2920 Days and Counting……. Or How Time Contorts Your Soul

When it comes to dementia and demented events, there are very few things that actually disturb me anymore…………….. or, I should say, disturb me for extended periods of time. After all, I’ve been dealing with my mother’s decline for eight years or 2,920 days…………………………….. that’s a long time to get used to the grotesque. And everything about dementia is grotesque. I’ve seen things, heard things, smelled things that no child should ever have to experience……………… and no matter how old you are, those wounds, that trauma that bombards your nervous system, your psyche, never goes away…………………… it may get dull with time, but it never goes away for good.

I remember when my mom was taken to the ER before her month-long stint at the geriatric psych unit, and they had to test her for a UTI by inserting something into her urethra…………… but they couldn’t give her anything for the discomfort and I couldn’t explain what was about to happen because she no longer understood my words. The nurses made me leave the room; I could hear her screaming from down the hallway…………………… I think I almost threw-up, crying, feelings of guilt, regret, contempt, anger, fear consuming me alive……………… and then they were done, she was OK; still, those are the scars that never go away; but you have to endure, you have to get through it, you have to put it behind you, you have to prepare for the next trauma because it’s how you survive……………….. it’s the only way you survive……………… it’s the only way to keep yourself from cracking.

Thankfully (although I never hold my breath…….. glass half-empty, remember?), we’ve found some peace lately……………… her new home has had a calming effect on both of us…….. of course, as her disease progresses, her ability to figure out who I am comes and goes…………………. most days, she knows me or at least knows my face…………………. she smiles, she yells, and, in this case, that’s a good thing because it means she knows I’m someone important in her life………………. I hope she knows I am her daughter. I like to think she does.

But we’ve had a few days where she just stares at me.

I accept the fact that a day will come when she will no longer react to my presence. I accept that and I don’t think it will crush me………………. that’s how this disease works. I can’t change that. I can’t stop it.

I have to accept it and move on. I think I have.

I have prepared myself for that………….. truly.

I had not, however, prepared myself for what happened the other day.

I went to visit my mom one morning and she was especially alert……………. these are great days because they are so infrequent. We walked, sat, “talked,” held hands, hung out……………….. it was finally time for me to leave, so I took her to one of the rooms so she could cool off and watch TV. She walked in, turned around and saw me walking away towards the nurses station……………..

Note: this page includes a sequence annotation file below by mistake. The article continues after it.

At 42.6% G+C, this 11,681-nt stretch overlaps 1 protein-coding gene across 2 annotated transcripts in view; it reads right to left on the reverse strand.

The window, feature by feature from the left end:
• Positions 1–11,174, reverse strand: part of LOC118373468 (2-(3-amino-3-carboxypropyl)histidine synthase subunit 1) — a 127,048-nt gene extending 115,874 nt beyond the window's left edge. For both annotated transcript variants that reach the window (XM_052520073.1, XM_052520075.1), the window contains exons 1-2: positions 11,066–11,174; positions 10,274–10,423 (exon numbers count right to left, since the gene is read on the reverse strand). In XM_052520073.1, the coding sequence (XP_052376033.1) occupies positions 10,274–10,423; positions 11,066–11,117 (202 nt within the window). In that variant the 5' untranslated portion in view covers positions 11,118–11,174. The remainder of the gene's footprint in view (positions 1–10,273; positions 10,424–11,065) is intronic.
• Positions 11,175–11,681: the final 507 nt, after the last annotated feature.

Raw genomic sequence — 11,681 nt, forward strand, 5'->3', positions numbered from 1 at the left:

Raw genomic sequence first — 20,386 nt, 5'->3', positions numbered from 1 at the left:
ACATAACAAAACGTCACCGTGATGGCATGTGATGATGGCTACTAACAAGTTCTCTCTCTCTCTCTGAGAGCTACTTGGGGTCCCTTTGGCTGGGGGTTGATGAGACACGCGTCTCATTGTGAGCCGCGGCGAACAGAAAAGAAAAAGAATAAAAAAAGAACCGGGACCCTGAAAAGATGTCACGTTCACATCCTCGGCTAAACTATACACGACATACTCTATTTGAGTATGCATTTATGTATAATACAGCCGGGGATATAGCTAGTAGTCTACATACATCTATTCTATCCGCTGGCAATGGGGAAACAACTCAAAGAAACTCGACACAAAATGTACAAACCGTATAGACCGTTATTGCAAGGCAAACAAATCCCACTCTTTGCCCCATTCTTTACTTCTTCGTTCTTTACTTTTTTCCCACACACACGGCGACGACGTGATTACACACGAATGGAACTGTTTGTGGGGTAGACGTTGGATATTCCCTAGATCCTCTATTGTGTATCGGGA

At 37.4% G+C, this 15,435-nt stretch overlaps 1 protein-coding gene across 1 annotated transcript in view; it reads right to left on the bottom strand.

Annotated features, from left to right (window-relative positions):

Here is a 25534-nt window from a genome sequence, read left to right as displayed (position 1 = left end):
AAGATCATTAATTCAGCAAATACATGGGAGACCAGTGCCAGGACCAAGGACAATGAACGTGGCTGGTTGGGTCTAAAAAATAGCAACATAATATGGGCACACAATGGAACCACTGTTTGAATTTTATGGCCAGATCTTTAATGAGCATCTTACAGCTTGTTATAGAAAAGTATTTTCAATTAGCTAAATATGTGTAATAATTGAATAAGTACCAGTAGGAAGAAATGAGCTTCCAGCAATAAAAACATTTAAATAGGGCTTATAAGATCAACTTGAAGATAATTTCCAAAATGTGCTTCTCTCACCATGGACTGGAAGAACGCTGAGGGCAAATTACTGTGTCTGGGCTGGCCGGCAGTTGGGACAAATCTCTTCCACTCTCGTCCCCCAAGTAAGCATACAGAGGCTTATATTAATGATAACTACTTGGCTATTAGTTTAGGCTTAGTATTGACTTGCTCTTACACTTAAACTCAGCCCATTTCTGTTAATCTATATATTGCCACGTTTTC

She started to follow me.

This is not an especially unusual event………………. she’s tried to follow me before; tries to catch-up………………. a heartbreaking act in itself……….. but most times, she either goes in another direction or is redirected.

As I walked out of the main building, towards my car, I looked inside………………… bars dividing us………………. she stared at me. I stopped. She stopped. Eyes locked………..eyes-wide open. Was that in my head? Does she see me? Does she know? Has the cloud lifted? Is she thinking, “Where am I? Why am I here? Why is my daughter out there? Why is she leaving me here?”

I got into my car and drove to Starbucks.

BecauseĀ copious amounts of coffee help me unwind.

>>Photo by Meredith Farmer

6 Comments

  1. It’s so difficult to have to walk away after a visit … logically and rationally, you know you are doing the right thing, but it still pains the heart.

  2. kathie, thank you for your willingness to share your journey.
    a friend of mine, candice, c. courtney, recently completed her book “healing through illness, living through dying: guidelines and rituals for patients, families, and friends” (see http://www.healingthroughillness.com). she told me about resources she thought i might find valueable for my work in behavioral health. these include 2 books by Pauline Boss: “ambiguous loss” and :loving someone who has dementia.” i’m guessing you are aware of pauline’s word and would like to hear your impressions of her work.
    love & light to you and your family.

  3. On September 9, 2011 my mom fell, walking her dog. My mom broke her hip and cracked her head. Drs focused mainly on hip and stapled her head together. Well “all the kings horses and…. Couldn’t put mom together again. She became someone else… She was lost, somewhere and for nearly a year we spend every day trying to just breathe without pain. My sister, brother and I have learned more about dementia from head trauma, than we’d ever wish in our wildest nightmares. And how the dementia is a moment by moment glimpse into the person that is our mom. We know where we are headed. Our children have suffered the pains of losing their grandma to this disease and losing their parents to the worry, the sadness and the “long goodbye”. We breathe, we gather and we love . The anger resurfaces but it only makes a devastating situation, worse .

  4. This is so my life. I treasure my little moments with my Mom that seem almost normal with her….. they become more and more rare. …..Better coffee than vodka. Wonderful post.

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